The flow chart programming aid also permits a Domain Expert to identify exceptions when a program or object does not perform its expected function, permitting the domain expert to decide what to do when an exception is encountered, thereby limiting the number of iterations necessary in perfecting an object-oriented program. In one embodiment, the flow chart representations of an object have a 3D look and feel. Moreover, all objects consist of flow chart methods executing the same rule.
In summary, a visual programming aid for object-oriented programming provides high level visualization for domain experts of the entire object-oriented program to permit understanding of the program on a macro level and to permit the domain expert to participate in the programming. In one embodiment, this is accomplished by visually arranging objects in flow chart blocks, each having a block number. The entire flow chart system represents the flow of events, not the flow of time. This permits concurrent execution of objects if the events permit. The objects are characterized as either action blocks or decision blocks, or both. In one embodiment action blocks are denoted as rectangles, and decision blocks as diamonds. Whether an object is an action or decision type is determined by object characterization which is the process of type casting the function of an object at its point of use on the flow chart. Note that decision objects are used to define the flow of groups of objects which do not have flow by themselves. In one embodiment, all objects execute independent of one another until such time as a decision object requires information from another object, with the result being that object execution is not stopped to get the results of another object. The flow chart visual programming aid represents flow charts in three dimensions, in one embodiment, with the third dimension permitting showing spinning another thread at a flow juncture. Each object block is provided in one embodiment with a snap shot tab used to call up information about the object in video, audio, pictorial or text form to provide the domain expert with the ability to further understand the object and provide input. An algorithm is presented for flow chart execution which uses the flow chart block numbers and is the same for all flow charts.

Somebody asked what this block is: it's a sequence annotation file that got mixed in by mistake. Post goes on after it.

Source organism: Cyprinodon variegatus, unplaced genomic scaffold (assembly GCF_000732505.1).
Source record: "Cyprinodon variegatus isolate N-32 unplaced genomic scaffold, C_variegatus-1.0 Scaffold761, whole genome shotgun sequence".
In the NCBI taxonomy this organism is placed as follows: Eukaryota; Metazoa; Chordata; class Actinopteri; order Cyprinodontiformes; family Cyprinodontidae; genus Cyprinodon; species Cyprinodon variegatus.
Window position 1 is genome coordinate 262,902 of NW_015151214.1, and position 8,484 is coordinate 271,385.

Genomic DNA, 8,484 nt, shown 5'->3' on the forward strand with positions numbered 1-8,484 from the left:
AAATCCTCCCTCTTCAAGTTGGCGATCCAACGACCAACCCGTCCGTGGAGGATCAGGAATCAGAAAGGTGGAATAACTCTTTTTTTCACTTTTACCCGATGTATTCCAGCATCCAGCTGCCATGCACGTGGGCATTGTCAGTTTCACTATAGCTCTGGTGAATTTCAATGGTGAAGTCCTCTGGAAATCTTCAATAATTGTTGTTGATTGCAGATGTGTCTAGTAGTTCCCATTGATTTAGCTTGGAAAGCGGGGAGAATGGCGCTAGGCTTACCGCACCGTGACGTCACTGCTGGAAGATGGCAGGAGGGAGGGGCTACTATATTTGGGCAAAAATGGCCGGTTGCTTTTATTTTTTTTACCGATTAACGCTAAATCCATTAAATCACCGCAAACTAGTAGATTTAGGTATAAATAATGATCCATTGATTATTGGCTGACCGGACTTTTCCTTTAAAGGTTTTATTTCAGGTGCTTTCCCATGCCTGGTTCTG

These and other features of the Subject Invention will be understood taken in connection with the Detailed Description in conjunction with the Drawings in which:
FIG. 1A is a diagrammatic representation of the subject flow charting system showing instantiation criteria for a given object as an ellipse at the top of a flow chart, such that within the ellipse is a description of the condition or an object's instantiation or an object's method that will begin creating of the objects and/or processes located underneath it;
FIG. 1B is a diagrammatic illustration of characterizing an object as an Action Block or Decision Block;
FIG. 2 is a diagrammatic representation of a flow chart class/object Action element indicating in detail a flow chart element having a stereotype handle or snap shot tab, object name, attributes, methods, messages and components, all of which are utilized to together to form the object and to specify what is to be done with it;
FIG. 3 is a macro view of the flow chart class/object of FIG. 2 in which the object specified and what the object is to do is also specified;
FIG. 4 is a detailed view of the flow chart class/object Decision element which in essence specifies a decision that is to be made with respect to the particular object and its methods and/or messages and/or components as well as its attributes;
FIG. 5 is a macro view of the flow chart class/object of FIG. 4 illustrating the identity of the object and what is to be done with respect to the object;
FIG. 6 is a completed flow chart representation of an object-oriented programming task for the creation of a new automobile indicating the providing of market analysis, product analysis, manufacturing analysis, sales analysis and quality analysis followed by a decision element as to whether the newly created automobile is viable, followed by a financial analysis as to whether or not to release money for the development of the automobile;
FIG. 7 is a flow chart illustrating the control over an object or procedure and how it is accomplished through the utilization of start events and test events at a Decision block to determine if an object is still processing or has a fault;